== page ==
|Received:||8/3/2007 11:31:11 PM|
|Agency:||Federal Trade Commission|
|Rule:||Private Sector Use of SSNs|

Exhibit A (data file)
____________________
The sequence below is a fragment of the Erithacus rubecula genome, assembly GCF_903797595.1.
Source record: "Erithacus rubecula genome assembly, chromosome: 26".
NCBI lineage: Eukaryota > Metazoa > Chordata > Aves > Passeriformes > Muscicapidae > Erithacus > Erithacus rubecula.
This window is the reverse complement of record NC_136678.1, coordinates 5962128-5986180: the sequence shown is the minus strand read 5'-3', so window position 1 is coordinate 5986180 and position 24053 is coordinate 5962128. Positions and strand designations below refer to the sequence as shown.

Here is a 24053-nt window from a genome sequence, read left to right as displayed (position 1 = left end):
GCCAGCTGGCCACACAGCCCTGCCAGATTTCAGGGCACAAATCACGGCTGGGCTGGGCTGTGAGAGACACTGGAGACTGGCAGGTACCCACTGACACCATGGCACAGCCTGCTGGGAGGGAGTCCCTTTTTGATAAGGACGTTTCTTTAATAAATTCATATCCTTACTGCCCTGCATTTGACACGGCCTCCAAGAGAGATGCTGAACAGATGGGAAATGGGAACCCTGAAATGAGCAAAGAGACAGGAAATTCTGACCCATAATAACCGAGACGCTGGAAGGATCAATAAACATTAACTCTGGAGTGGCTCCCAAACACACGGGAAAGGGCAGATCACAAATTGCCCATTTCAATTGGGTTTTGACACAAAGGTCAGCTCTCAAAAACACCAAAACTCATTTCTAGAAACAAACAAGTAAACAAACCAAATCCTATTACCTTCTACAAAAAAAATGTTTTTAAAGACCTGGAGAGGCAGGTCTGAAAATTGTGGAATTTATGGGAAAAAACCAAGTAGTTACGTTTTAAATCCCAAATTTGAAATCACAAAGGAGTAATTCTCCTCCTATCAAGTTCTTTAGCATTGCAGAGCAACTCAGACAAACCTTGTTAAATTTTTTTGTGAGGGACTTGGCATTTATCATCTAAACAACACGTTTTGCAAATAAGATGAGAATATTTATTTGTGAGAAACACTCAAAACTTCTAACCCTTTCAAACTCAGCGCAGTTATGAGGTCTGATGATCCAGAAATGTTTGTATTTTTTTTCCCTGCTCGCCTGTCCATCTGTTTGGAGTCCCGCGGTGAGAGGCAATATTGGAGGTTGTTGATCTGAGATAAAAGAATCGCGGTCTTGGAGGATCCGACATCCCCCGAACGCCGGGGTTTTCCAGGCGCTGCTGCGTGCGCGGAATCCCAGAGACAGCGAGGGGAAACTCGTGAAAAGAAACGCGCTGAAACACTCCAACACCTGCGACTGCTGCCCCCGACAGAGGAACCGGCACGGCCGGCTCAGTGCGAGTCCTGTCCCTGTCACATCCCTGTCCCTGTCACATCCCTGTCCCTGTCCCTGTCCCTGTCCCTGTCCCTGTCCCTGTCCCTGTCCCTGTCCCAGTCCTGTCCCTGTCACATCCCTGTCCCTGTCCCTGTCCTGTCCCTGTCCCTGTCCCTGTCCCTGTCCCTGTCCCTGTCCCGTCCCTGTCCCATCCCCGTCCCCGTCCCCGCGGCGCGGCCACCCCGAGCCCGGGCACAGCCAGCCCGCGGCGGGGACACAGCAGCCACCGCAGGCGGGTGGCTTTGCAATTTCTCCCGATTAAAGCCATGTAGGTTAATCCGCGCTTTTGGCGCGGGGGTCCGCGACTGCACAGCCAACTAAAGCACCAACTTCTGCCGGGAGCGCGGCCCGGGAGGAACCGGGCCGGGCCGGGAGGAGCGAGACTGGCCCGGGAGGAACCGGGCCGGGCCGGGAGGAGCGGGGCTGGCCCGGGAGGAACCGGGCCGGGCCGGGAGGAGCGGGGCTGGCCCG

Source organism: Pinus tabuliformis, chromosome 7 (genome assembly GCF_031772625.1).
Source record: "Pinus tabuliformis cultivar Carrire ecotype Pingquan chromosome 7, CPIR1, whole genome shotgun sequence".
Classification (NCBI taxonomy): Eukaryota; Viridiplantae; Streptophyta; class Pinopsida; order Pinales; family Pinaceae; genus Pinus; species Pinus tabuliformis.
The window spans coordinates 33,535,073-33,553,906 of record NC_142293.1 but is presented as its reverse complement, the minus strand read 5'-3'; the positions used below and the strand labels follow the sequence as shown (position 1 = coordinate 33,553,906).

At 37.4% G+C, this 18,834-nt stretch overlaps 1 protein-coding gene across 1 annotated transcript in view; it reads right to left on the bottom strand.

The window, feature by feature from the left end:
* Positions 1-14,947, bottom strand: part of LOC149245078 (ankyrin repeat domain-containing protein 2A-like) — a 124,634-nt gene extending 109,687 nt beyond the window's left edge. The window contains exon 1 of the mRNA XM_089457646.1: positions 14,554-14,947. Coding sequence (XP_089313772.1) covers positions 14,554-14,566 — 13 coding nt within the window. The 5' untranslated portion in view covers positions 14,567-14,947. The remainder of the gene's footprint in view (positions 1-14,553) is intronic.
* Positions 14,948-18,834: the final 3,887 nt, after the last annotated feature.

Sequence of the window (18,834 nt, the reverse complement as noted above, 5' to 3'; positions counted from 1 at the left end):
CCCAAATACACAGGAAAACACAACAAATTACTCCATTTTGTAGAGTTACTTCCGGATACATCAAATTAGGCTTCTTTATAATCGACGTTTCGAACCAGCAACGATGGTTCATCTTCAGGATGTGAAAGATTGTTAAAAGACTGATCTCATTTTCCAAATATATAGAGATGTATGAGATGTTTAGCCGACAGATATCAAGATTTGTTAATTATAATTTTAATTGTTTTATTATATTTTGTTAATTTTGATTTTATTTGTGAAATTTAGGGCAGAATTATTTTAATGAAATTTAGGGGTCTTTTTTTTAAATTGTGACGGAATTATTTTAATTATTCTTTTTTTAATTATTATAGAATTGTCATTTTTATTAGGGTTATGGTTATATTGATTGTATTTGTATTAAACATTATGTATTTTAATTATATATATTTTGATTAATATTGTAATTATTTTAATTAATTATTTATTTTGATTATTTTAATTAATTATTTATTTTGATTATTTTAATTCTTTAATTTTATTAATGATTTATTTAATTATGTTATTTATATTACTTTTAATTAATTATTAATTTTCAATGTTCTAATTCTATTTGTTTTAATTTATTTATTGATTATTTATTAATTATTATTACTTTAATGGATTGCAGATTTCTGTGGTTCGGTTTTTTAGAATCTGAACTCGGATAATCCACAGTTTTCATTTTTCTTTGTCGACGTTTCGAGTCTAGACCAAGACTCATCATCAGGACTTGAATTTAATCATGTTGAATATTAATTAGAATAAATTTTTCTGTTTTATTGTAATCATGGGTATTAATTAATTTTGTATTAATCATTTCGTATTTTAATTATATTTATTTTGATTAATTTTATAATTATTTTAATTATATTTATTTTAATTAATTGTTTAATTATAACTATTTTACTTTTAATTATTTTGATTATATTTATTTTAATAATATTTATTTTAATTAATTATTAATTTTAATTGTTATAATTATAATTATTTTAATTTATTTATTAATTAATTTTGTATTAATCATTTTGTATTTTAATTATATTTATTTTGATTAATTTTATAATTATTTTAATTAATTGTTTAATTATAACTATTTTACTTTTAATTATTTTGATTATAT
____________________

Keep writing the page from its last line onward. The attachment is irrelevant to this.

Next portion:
Comments:The use of Social Security Numbers has become the de facto standard for personal identification despite intended restrictions upon its use. Since any common scheme would suffer from exploitation by those who seek to defraud, replacement of the SSN as a national identifier will not solve the problems inherent in the system we know today. Several issues need to be addressed in order to accomplish a more secure system. SSNs provide a fair amount of knowledge through inference alone. Infants are routinely issued SSNs at birth and the issuance of numbers is both regionalized and virtually sequential within a region. By analysis of these numbers, the age of an individual and area in which they were born is easily inferred. This scheme has been manipulated by those who have taken the identity of deceased individuals, a practice further facilitated by the demonstrated incompetence of the Social Security Administration in verifying SSN holder status. The sequential numbering scheme also simplifies the potential of short term fraudulent use. Randomization of number issuance would be a step forward in reducing inferred knowledge from encroaching upon privacy rights, but randomization alone will not stop fraud. Perhaps a more technological approach is necessary in conjunction with replacing the existing numbering system. Consider the tools offered by many credit card numbers that allow one time use credit card numbers. There is no reason that secure internet access or key generators could not be created that would use secure encryption algorithms to generate numbers that individuals could provide to a single creditor, insurer, or other entity requiring identity validation who would then verify identity using the one-time use number against a central repository, much the way that American Express Blue or Shop Safe work today. Such a number would not be subject to re-use and would harbor no value to a third party who later compromised such data. Under this concept, this is not a true one-time use scenario like credit card number generation; rather it defines a unique relationship of the individual identified by the number and the party to which the number is provided. This concept may be further extended by time of valid use, limiting such use to days, months, or years within the unique relationship. Furthermore, such a scheme could also allow citizens to restrict the data permitted to be verified through the use of a one-time number by selecting options to verify date of birth, place of birth, state of residence, citizenship, etc. Even employers could secure their records using such information for tax filing and payment purposes, preventing the misuse of employee records. Only two entities need know the true number and that could be easily reduced to one, the government clearinghouse. The citizen need not even know their own number; rather their account which they manage could potentially be yet another one-time use number which they use to access their own information. Creating such a system would further privacy protection in a computerized age by preventing data aggregation, warehousing, and mining efforts from using a common identifier collected from a multitude of sources from conclusively building a profile of an individual verified by a single number alone.